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J Strength Cond Res. 2018 Feb 27. doi: 10.1519/JSC.0000000000002535. [Epub ahead of print]

Biomechanical, anthropometric, and psychological determinants of barbell back squat strength.

Author information

1
Department of Biomedical Engineering, Northwestern University, Evanston, IL.
2
School of Human Kinetics, University of Ottawa, ON, Canada.
3
Exercise & Sport Sciences Department, Harding University, Searcy, AR.
4
Strength and Conditioning Research Limited, London, UK.
5
School of Sport and Recreation, Auckland University of Technology, Auckland, New Zealand.
6
Rocky Mountain University, Provo, UT.
7
Health Sciences Department, Lehman College, Bronx, NY.

Abstract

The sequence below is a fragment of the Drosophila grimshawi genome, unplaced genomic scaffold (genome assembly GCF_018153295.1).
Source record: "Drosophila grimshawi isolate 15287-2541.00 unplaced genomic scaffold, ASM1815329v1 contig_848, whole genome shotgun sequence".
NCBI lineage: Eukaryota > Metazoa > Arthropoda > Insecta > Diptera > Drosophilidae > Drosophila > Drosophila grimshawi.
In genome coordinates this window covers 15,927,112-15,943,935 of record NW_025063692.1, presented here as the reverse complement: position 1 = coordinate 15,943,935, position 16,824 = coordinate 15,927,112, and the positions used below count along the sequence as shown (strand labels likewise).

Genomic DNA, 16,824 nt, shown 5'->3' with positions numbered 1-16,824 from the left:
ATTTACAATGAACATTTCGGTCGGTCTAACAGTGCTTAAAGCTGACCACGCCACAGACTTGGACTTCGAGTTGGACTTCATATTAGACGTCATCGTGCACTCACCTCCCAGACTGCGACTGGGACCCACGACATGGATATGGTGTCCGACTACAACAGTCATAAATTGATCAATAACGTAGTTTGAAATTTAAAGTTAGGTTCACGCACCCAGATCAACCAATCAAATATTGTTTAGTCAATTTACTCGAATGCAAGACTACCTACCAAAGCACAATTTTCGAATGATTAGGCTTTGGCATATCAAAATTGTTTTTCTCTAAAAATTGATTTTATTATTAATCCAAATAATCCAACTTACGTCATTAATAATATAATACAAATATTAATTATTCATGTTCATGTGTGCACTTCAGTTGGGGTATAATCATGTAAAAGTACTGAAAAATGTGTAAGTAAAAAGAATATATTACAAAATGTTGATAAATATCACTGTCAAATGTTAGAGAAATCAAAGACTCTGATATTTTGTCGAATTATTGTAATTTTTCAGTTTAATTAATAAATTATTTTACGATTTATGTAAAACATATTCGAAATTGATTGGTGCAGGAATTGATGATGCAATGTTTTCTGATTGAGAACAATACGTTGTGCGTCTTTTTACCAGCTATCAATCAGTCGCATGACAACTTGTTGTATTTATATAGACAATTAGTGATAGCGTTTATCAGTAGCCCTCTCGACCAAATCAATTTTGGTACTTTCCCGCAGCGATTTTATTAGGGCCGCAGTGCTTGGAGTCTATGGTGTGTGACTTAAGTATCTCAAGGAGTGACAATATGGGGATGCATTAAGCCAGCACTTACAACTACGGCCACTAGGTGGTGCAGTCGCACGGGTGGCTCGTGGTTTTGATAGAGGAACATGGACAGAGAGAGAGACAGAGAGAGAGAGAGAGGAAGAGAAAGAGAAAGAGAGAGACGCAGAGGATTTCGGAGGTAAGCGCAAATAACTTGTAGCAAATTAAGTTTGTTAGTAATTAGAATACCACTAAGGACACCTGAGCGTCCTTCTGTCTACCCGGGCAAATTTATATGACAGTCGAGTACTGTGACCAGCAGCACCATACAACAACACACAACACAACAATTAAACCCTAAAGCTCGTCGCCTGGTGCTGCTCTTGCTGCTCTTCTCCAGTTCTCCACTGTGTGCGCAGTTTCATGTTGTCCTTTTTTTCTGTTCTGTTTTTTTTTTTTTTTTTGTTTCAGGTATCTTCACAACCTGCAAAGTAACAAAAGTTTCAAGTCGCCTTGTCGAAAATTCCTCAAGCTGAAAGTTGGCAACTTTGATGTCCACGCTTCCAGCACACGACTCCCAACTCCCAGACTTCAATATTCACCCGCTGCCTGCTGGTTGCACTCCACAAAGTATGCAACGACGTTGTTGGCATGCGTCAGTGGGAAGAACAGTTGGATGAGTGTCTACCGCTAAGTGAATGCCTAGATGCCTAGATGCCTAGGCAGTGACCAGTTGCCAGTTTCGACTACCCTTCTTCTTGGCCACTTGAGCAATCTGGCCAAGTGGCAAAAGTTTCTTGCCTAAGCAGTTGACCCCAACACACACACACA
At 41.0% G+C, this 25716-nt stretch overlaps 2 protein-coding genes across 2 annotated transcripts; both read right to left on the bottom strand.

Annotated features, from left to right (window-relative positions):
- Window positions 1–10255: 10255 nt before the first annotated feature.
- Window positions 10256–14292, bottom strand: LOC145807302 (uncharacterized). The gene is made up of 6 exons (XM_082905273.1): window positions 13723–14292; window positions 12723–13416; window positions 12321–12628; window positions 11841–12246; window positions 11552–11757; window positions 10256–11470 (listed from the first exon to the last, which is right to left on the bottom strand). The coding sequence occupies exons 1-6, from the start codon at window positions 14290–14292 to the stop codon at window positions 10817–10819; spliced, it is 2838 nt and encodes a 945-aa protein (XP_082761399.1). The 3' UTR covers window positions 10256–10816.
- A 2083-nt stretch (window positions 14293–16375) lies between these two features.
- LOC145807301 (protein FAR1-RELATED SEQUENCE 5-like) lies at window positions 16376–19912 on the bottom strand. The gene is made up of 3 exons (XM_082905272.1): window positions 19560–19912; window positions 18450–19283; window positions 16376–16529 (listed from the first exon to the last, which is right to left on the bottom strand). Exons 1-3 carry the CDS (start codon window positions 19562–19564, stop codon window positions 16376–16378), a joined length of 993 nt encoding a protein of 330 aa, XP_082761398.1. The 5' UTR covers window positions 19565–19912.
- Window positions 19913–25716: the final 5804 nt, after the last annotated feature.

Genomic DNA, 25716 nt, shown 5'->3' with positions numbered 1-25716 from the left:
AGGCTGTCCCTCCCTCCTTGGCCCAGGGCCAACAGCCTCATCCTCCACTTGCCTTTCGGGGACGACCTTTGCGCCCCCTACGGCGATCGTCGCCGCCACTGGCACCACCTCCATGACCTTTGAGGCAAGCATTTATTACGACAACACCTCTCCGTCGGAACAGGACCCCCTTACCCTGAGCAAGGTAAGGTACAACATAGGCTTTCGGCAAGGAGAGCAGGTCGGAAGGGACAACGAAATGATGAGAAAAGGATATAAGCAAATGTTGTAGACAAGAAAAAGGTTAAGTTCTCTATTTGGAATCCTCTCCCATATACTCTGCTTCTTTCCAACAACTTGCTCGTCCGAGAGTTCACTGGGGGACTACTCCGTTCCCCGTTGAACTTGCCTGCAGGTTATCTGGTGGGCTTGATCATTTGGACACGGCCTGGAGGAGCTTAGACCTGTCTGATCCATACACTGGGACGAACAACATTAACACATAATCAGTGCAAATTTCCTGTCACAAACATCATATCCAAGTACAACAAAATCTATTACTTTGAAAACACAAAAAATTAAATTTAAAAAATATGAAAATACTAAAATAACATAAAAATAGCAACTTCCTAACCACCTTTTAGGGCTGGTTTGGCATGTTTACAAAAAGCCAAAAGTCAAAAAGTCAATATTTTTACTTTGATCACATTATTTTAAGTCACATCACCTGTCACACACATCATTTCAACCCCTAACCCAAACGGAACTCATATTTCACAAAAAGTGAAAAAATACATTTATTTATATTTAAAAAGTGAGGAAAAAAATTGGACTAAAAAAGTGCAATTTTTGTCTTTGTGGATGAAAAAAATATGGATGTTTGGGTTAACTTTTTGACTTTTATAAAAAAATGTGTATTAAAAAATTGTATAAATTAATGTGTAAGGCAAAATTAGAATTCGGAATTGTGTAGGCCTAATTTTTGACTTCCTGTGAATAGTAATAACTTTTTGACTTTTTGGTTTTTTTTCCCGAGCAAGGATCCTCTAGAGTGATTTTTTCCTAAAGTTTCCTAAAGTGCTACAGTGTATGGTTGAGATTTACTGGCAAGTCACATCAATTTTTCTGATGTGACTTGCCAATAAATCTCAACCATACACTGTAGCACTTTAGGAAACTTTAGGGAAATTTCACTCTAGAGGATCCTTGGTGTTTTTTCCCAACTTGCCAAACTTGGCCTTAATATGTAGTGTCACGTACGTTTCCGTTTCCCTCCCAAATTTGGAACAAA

Previous investigations of strength have only focused on biomechanical or psychological determinants, while ignoring the potential interplay and relative contributions of these variables. The purpose of this study was to investigate the relative contributions of biomechanical, anthropometric, and psychological variables to the prediction of maximum parallel barbell back squat strength. Twenty-one college-aged participants (male = 14; female = 7; age = 23 ± 3 years) reported to the laboratory for two visits. The first visit consisted of anthropometric, psychometric, and parallel barbell back squat one-repetition maximum (1RM) testing. On the second visit, participants performed isometric dynamometry testing for the knee, hip, and spinal extensors in a sticking point position-specific manner. Multiple linear regression and correlations were used to investigate the combined and individual relationships between biomechanical, anthropometric, and psychological variables and squat 1RM. Multiple regression revealed only one statistically predictive determinant: fat free mass normalized to height (standardized estimate ± SE = 0.6 ± 0.3; t(16) = 2.28; p = 0.037). Correlation coefficients for individual variables and squat 1RM ranged from r = -0.79-0.83, with biomechanical, anthropometric, experiential, and sex predictors showing the strongest relationships, and psychological variables displaying the weakest relationships. These data suggest that back squat strength in a heterogeneous population is multifactorial and more related to physical rather than psychological variables.

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